Amalgamation raised its head at Destination 2036

By Lilia Guan
During a two-day conference on the future of local government in NSW, held in Dubbo, general managers and mayors of the 152 councils called for changes to be made to the sector.
At Dubbo 2036 Local Government Minister Don Page said it is “clear” that if councils don not seek to improve and modernise local government, then there will be “communities that are `haves’ and `have-nots', in terms of the number and quality of services delivered to ratepayers.
During the conference, Mayor of Lismore, Jenny Dowell tweeted some of the discussion in one of the working groups, which included a throw away line about Sydney Councils amalgamating.
Cr Dowell later on told the Daily Telegraph that in her opinion inner-city councils weren not providing services to their communities on par with that of regional councils.
“When you compare a growing area like Lismore with 45,000 people to, say, North Sydney – they're not building new roads, they're not dealing with some of the regional issues like us and they've got a relatively static population,” Cr Dowell stated to the newspaper.
"My personal view is that amalgamations will come (and Sydney councils) will amalgamate. We cannot sustain all these LGAs and I think there is a shift saying Sydney has [too many types] of council."
Mayor of Leichhardt Municipal Council (an inner-city community), Rochelle Porteous told Government News this was her “personal opinion” and she was not “speaking on behalf of a group or organisation”.
Cr Porteous said 42 per cent of NSW councils agreed to the proposition of further rationalisation amalgamations, with the general understanding that it meant looking at rationalising some of the services so that there was better resource sharing between councils.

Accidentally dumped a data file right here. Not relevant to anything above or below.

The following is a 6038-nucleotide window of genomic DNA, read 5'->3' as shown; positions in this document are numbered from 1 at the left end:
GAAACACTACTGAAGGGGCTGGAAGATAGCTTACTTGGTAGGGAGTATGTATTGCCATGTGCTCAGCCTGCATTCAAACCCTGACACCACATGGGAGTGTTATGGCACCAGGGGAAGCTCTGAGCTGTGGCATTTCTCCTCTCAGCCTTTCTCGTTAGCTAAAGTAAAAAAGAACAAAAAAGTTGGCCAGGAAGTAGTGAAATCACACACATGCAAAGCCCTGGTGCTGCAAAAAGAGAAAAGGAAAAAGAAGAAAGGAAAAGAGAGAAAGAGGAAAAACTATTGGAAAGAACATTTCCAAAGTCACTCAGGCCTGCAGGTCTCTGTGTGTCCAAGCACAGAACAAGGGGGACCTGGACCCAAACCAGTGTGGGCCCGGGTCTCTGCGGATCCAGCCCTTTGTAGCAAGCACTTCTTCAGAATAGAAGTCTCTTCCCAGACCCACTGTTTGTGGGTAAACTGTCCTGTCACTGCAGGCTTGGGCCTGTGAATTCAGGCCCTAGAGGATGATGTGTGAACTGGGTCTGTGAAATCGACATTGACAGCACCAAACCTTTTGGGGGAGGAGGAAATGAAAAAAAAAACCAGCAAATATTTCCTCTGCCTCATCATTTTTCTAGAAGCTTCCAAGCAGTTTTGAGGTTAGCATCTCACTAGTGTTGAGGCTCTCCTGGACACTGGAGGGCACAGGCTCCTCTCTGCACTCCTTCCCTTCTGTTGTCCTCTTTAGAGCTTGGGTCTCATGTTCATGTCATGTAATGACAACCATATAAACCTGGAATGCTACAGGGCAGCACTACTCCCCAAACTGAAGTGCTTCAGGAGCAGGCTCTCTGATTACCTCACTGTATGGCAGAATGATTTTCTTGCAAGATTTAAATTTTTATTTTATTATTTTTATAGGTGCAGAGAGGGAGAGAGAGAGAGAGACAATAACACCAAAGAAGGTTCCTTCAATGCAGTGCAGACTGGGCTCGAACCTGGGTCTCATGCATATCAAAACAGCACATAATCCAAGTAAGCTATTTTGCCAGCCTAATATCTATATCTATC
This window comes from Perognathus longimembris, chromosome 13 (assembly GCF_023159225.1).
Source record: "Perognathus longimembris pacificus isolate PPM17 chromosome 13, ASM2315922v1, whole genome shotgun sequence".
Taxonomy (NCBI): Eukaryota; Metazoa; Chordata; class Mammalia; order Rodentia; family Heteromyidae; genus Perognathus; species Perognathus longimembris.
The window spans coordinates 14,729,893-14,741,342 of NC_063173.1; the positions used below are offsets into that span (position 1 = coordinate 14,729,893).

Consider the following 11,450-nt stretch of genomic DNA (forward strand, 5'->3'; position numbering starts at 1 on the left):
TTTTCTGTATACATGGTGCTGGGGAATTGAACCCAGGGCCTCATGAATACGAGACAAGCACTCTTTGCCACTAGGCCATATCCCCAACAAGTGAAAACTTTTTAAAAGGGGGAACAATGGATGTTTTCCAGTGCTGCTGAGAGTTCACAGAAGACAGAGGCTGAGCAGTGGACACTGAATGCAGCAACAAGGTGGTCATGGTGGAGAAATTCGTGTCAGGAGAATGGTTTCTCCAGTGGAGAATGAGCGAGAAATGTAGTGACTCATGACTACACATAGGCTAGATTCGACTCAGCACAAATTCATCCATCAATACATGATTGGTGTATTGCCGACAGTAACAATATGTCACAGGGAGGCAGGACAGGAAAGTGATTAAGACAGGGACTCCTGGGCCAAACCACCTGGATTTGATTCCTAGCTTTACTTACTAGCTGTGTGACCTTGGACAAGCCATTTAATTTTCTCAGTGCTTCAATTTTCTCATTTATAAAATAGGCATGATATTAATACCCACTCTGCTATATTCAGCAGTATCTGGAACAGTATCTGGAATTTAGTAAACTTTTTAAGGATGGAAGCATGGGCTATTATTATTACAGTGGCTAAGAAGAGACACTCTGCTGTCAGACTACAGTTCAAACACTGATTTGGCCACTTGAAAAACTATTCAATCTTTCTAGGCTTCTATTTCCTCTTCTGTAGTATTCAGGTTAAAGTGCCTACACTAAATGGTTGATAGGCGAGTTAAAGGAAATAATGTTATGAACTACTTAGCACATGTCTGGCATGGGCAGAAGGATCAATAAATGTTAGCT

“[About] 58 per cent voted against this, concerned that maybe it meant more than resource sharing,” she said.
“The Division of Local Government kept bringing the issue of “amalgamations” back to the conference, but received no consensus or endorsement from the delegates.”

Cr Porteous said most of the discussion in the working groups did not see amalgamation of councils as something that would resolve problems of financial sustainability.
“In fact the prevalent option was that the financial difficulties and infrastructure gap facing Councils had been created by rate pegging on NSW Councils over the last 30 years,” she said.
“The universal call was to remove rate-pegging, stop cost-shifting and to review the tax system so that local government is acknowledged in tax revenue for the many essential services and facilities they provide.”
Cr Porteous said there would be no winners from amalgamating a council like Leichhardt and many losers.
“The greatest losers being the residents and local businesses who would lose effective representation at a local level,” she said.
“Leichhardt Council is in a strong financial situation and is close to closing its infrastructure gap following an emphasis on basic infrastructure renewal and maintenance.”

President of the Local Government Association, Councillor Keith Rhoades, reiterated to Government News, the LGSA’s opposition to forced amalgamation.